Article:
We tied him up again and I instinct tested her five month old puppy she had gotten from me. Little Nessie was awesome! She sure showed Lachlan how things should go! When you instinct test a young Border collie, you are not actually training the dog like you would a grown one. You basically just want to see if it is "Keen to Work" or not. I used totally dog-broke sheep to test Nessie on. Since I didnít want Nessie to have any bad experiences, I worked her myself. Also, Iíd like to explain that she was not allowed to chase or rip and tear the sheep. She was allowed to circle and change directions. I didnít put any pressure on her to do anything. She was totally natural. I donít recommend starting a pupís training at this young age, but I feel "instinct testing" is ok if done in a controlled manner. (And on broke sheep, not cattle!) Getting a young pup kicked or butted wonít do anything positive for itís confidence. Be careful!

"Nessie 5 months old"

The third time with the sheep Lachlan did "keen up" a bit. He circled the sheep and changed directions. He was still distracted by everything, but this was only the first day. I then worked one of my dogs in the early stages of training and proceeded to explain what I was doing while I was doing it. When you first start out with a dog in the round pen it is exactly like you are lounging a horse without a rope. I am following the dogís rump to keep him moving in a circle around the stock. If I go forward of itís shoulder, it causes the dog to turn back and go the other way. This is how you teach the dog to change directions.

Trainer blocking dog
Trainer blocking the dog to make it change directions.

I use my stick as an extension of my arm and also to push the dog out from the sheep. This space away from the sheep is critical. It settles the dog, it settles the stock and also it allows you to start backing up and have the dog fetch the sheep to you. If you arenít able to back up, then the dog is too tight. It usually takes some time for the dog to understand that it needs to keep its distance from the stock.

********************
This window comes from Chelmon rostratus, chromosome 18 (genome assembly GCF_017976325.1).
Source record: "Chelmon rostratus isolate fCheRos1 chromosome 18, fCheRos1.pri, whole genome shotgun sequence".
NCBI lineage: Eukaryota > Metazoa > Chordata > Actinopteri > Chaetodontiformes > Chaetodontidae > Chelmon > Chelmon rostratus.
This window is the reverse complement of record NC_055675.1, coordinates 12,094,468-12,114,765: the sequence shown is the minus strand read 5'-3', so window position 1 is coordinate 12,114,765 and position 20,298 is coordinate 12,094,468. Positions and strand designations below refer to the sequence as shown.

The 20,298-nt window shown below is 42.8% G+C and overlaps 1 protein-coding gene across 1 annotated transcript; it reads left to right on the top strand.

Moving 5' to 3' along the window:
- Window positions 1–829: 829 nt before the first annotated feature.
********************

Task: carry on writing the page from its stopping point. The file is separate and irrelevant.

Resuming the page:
Sunday, May 13th - I put three slightly wilder sheep in the round pen this time. These sheep had quicker reactions to any slight movement on the part of the dog or the handler. It gets more of a reaction from the dog. Lachlan needed more stimulus. While he was keen to work, he lacked focus and drive. This isnít uncommon for a dog taken out of its environment. Remember, this is just day two. Sometimes it takes few days for the dog to get used to a new place. (Especially a young male.) They tend to mature slower than females. Lachlan still had a lot of puppy in him.

This day Debbie worked him first. I had her take him into the round pen with a slip lead through his collar. She walked him around the sheep to get them moving before she released him and started circling. This worked great and he hit the ground running! Debbie let him go several times in one direction and then held the stick out parallel to the ground and extended, to get him to change directions. He switched without any problems. He was reacting to the sheep if they tried to break away. He flanked himself out and the sheep came back to the group. There were a few times when Lachlan reacted to Debbie stopping him by turning away. When he stopped, she would walk towards him. This was putting pressure on him. He thought he was not doing as she wished, so heíd go further away. I told her not to step in his direction when he stopped. I also asked her to hoot and holler and move the sheep when this happened. It brought him back very quickly. We only worked him six minutes this day. I wanted him to leave the stock wanting more, not be so tired that he wanted to quit.

Monday, May 14th - Today I thought it would be good for Debbie to work a dog further along than Lachlan. I wanted her to get a feel for what was next. I chose a female named Split. She is five years old and I use her for my "chore dog". I told Debbie to walk her into the round pen like Split didnít know anything. I figured Split wouldnít listen to her anyway, so it was just like starting a young dog. (Most trained border collies that are sold still have to get used to the new handlerís voice and mannerisms. It can take a while for everything to "click".)